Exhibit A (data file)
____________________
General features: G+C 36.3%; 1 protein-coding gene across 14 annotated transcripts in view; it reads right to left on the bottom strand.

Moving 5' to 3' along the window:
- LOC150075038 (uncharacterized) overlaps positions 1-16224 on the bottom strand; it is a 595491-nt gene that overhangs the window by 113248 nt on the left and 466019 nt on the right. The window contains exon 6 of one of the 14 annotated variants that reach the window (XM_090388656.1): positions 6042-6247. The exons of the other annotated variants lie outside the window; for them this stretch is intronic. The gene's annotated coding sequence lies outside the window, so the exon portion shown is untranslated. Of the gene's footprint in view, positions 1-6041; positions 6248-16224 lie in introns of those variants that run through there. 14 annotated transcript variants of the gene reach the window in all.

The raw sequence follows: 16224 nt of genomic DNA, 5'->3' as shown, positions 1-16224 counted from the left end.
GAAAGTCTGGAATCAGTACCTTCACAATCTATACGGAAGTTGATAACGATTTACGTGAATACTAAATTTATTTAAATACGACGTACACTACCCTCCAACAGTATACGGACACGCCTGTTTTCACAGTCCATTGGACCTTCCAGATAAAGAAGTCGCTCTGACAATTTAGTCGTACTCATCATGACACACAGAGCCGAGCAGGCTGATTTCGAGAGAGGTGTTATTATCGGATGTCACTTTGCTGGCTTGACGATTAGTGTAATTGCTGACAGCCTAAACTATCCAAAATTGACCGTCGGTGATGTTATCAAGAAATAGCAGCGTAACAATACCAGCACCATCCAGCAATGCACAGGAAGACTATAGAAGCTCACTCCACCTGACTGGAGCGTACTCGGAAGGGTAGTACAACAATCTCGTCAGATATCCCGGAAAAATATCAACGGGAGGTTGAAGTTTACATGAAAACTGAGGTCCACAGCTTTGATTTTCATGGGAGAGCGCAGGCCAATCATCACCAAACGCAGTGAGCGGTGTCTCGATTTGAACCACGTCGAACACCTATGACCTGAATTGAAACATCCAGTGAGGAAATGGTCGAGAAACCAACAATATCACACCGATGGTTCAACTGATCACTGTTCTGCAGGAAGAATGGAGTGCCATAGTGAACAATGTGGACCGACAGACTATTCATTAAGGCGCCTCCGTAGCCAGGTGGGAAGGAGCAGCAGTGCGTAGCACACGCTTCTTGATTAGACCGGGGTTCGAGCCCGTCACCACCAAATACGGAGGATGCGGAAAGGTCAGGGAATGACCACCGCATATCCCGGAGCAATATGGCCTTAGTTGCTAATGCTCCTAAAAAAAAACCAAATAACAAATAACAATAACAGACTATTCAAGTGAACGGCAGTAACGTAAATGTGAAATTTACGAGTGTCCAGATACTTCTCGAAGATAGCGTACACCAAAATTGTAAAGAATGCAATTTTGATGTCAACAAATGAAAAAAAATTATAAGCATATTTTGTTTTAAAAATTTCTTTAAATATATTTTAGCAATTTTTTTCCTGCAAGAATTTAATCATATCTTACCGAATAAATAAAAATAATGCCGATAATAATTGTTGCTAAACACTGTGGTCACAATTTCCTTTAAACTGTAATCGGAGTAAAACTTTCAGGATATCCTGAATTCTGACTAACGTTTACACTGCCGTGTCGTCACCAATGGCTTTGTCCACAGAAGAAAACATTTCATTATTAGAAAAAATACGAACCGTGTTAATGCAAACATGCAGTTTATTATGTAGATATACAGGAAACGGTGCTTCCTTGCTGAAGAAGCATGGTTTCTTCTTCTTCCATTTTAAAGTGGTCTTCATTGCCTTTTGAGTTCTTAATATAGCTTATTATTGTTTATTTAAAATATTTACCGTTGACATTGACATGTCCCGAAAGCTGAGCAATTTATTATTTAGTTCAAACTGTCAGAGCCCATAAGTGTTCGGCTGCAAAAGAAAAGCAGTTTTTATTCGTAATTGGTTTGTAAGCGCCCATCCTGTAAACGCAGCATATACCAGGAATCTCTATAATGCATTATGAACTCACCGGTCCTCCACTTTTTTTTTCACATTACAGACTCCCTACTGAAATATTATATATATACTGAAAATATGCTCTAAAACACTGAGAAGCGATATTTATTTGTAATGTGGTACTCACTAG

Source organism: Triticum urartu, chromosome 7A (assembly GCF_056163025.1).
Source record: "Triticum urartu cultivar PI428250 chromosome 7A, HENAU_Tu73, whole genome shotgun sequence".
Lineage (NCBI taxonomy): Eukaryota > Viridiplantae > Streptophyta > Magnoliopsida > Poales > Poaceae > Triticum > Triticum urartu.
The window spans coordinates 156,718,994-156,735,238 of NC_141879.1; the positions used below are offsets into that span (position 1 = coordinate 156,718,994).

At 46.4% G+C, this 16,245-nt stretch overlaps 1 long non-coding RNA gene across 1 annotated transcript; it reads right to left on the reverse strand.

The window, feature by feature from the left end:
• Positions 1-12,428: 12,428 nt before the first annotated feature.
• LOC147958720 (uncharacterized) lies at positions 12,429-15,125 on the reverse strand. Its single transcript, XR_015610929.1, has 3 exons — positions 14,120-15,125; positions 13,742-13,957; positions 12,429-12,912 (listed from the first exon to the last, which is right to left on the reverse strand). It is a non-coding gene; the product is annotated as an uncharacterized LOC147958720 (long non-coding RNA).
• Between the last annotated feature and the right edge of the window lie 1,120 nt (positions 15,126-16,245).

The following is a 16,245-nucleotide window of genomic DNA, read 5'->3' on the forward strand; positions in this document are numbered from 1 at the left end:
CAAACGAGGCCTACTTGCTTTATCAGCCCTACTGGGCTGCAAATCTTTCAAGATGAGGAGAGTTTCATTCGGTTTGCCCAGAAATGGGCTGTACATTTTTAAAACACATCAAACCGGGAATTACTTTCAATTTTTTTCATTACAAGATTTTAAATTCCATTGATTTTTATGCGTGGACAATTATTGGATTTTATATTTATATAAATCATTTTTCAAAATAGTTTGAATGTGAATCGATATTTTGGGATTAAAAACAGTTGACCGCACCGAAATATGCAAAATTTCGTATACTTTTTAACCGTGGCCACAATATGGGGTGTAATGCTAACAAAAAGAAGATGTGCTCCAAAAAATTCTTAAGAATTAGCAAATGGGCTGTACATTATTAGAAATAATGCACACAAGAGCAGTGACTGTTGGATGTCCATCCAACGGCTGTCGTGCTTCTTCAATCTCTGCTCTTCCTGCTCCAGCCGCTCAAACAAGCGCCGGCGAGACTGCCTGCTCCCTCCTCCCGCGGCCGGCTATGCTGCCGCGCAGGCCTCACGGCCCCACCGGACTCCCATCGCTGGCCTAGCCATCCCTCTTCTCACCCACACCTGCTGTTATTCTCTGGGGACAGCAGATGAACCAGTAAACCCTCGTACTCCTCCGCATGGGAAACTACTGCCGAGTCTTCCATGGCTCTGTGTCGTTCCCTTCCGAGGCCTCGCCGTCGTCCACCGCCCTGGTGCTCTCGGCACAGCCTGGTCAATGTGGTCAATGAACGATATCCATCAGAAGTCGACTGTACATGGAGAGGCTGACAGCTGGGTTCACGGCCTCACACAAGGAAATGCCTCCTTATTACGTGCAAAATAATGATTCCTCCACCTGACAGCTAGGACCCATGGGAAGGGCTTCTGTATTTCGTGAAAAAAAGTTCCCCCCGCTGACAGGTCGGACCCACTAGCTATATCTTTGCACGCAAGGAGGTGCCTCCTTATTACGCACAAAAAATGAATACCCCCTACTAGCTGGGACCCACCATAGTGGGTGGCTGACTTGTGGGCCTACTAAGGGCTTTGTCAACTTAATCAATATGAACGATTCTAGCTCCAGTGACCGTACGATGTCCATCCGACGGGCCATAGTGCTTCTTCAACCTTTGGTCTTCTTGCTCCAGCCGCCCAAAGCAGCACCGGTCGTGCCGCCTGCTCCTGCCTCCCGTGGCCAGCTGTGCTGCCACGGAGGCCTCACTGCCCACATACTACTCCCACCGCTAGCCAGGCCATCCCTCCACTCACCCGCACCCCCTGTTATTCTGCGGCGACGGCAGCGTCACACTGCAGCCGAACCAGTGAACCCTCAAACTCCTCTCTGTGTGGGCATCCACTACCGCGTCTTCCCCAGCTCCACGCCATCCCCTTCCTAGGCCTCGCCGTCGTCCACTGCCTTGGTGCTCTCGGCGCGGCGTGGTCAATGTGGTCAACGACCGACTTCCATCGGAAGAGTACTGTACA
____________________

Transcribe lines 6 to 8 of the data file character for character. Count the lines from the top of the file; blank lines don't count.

Source organism: Triticum urartu, chromosome 7A (assembly GCF_056163025.1).
Source record: "Triticum urartu cultivar PI428250 chromosome 7A, HENAU_Tu73, whole genome shotgun sequence".
Lineage (NCBI taxonomy): Eukaryota > Viridiplantae > Streptophyta > Magnoliopsida > Poales > Poaceae > Triticum > Triticum urartu.